Black bear takes a dip in Stump Pond and a romp through nearby back yard

Black bear takes a dip in Stump Pond and a romp through nearby back yard

This black bear was in the Smithfield yard of Bill and Sue Pilkington last Saturday. It pulled down their bird feeder before wandering away. (Photo submitted by Bill Pilkington)

By GERRY GOLDSTEIN

Valley Breeze Correspondent

gerryg76@verizon.net

SMITHFIELD - Stump Pond offers no public swimming area, but that didn't stop a black bear from plunging in for a cool dip last Saturday.

On a weekend when bear sightings suddenly proliferated in northern Rhode Island, the bruin apparently ambled its way across town from morning to dusk, entering the water near the police station on Pleasant View Avenue and swimming to the Log and Mann School Road side of the pond.

A bear was the last critter Bill and Sue Pilkington expected to see as they sat on their deck after dinner that evening, shortly before 8 p.m.

But suddenly there it was - at an estimated 300 pounds-plus - in their back yard off Waterview Drive, behind the police station.

Bill, the town's information technology director who as part of his work manages the municipal website, grabbed a camera and snapped some pictures, some of which he posted online.

He said he and his wife - she's the town's human resources director - "had to look at each other to make sure we were seeing what we were seeing."

They watched as the bear strolled across the lawn and stood up on its hind legs, pulling down a 6-foot bird feeder pole and snuffling up the sunflower seeds before moseying off.

Pilkington, a retired town police officer who said he remembers only one other bear sighting in 23 years on the force, said the animal "bent that pole like it was nothing" and at least matched its height.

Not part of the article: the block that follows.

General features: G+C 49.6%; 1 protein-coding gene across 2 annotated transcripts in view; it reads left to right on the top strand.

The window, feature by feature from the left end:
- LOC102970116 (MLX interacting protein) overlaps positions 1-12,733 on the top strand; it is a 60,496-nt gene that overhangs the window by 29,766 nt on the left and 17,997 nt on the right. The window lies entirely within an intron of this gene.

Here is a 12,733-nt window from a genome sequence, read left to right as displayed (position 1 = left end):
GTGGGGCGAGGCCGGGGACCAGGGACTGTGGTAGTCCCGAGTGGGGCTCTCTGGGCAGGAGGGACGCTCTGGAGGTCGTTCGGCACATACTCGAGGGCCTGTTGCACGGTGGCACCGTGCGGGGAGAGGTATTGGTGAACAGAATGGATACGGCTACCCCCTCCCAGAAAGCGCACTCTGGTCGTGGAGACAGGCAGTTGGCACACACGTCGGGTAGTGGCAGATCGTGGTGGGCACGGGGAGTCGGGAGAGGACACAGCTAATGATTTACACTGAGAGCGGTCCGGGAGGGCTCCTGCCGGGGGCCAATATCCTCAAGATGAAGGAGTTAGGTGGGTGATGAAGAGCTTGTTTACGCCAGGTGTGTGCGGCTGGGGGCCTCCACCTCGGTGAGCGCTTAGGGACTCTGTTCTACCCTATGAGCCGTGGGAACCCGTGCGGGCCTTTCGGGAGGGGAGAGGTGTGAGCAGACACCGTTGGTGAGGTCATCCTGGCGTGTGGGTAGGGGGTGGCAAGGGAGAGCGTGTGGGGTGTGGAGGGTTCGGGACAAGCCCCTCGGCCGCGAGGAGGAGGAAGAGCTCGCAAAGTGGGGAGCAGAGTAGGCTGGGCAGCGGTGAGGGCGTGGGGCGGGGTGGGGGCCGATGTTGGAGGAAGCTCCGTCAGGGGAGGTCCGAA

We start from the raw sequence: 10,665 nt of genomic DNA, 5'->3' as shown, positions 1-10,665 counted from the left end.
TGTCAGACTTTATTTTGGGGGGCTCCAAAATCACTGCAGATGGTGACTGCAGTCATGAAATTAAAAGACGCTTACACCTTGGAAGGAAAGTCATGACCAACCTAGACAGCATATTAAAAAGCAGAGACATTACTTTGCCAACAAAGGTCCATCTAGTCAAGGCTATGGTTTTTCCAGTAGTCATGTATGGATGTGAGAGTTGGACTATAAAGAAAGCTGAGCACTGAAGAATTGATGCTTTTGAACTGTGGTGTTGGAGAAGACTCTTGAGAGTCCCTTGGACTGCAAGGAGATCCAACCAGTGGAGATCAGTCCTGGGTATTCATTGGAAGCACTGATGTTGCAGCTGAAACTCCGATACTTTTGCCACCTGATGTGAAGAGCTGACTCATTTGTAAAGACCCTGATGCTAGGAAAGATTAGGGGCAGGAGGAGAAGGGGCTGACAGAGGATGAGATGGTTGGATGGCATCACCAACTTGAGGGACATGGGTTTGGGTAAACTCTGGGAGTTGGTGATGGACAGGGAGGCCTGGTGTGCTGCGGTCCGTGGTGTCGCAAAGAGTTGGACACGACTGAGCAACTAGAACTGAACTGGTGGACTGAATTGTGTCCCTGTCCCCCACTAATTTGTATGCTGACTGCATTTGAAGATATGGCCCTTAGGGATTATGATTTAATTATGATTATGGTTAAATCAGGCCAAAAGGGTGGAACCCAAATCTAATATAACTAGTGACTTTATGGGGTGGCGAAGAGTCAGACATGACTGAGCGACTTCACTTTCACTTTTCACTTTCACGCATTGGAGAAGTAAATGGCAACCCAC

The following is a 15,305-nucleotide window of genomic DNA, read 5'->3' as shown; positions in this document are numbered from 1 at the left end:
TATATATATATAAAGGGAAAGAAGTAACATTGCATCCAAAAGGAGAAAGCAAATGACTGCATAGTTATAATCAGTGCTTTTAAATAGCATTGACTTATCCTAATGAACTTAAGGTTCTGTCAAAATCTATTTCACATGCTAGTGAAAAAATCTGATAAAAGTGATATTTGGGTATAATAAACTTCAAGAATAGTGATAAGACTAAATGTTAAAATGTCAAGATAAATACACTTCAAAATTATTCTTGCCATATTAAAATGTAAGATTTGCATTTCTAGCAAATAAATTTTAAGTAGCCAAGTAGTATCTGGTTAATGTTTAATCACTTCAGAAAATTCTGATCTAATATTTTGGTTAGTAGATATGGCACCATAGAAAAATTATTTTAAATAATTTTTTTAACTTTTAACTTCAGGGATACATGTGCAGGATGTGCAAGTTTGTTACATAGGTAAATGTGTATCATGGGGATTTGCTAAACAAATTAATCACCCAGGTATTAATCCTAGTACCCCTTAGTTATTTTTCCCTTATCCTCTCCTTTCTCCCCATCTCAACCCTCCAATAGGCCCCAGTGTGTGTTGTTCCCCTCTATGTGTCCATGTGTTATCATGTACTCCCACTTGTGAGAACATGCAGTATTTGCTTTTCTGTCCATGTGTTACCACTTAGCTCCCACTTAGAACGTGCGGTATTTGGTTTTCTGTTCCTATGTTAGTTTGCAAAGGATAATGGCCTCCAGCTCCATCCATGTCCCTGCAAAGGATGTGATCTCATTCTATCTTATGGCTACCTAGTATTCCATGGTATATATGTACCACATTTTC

"I've seen bears in zoos that weren't as big as that one," he said.

Pilkington also posted a bear picture, showing it at the downed feeder, on Facebook, where it had piled up more than 30,000 viewings as fast as Monday afternoon.

Now, he says, "Every time we go out the door we look around first."

According to Smithfield Police Capt. Kenneth Brown, the bear attracted a knot of onlookers - including himself - as it swam in the pond behind the Log Road fire station with just its head visible.

Brown said calls about sightings began coming in at 10 a.m., with the animal spotted in the Lime Rock section and later on Old County Road, Farnum Pike near Town Hall, and then near the Esmond Post Office.

Todd Manni, the town's director of emergency management, advised anyone who sees a bear not to approach it, to take down bird feeders until fall, to secure garbage, and if an encounter seems imminent, "Retreat - and do it slowly."

He said it's wise to remember that bears can smell food from a considerable distance.

Manni said anyone who sees a bear should call the state Department of Environmental Management at 401-222-3070 or their local police.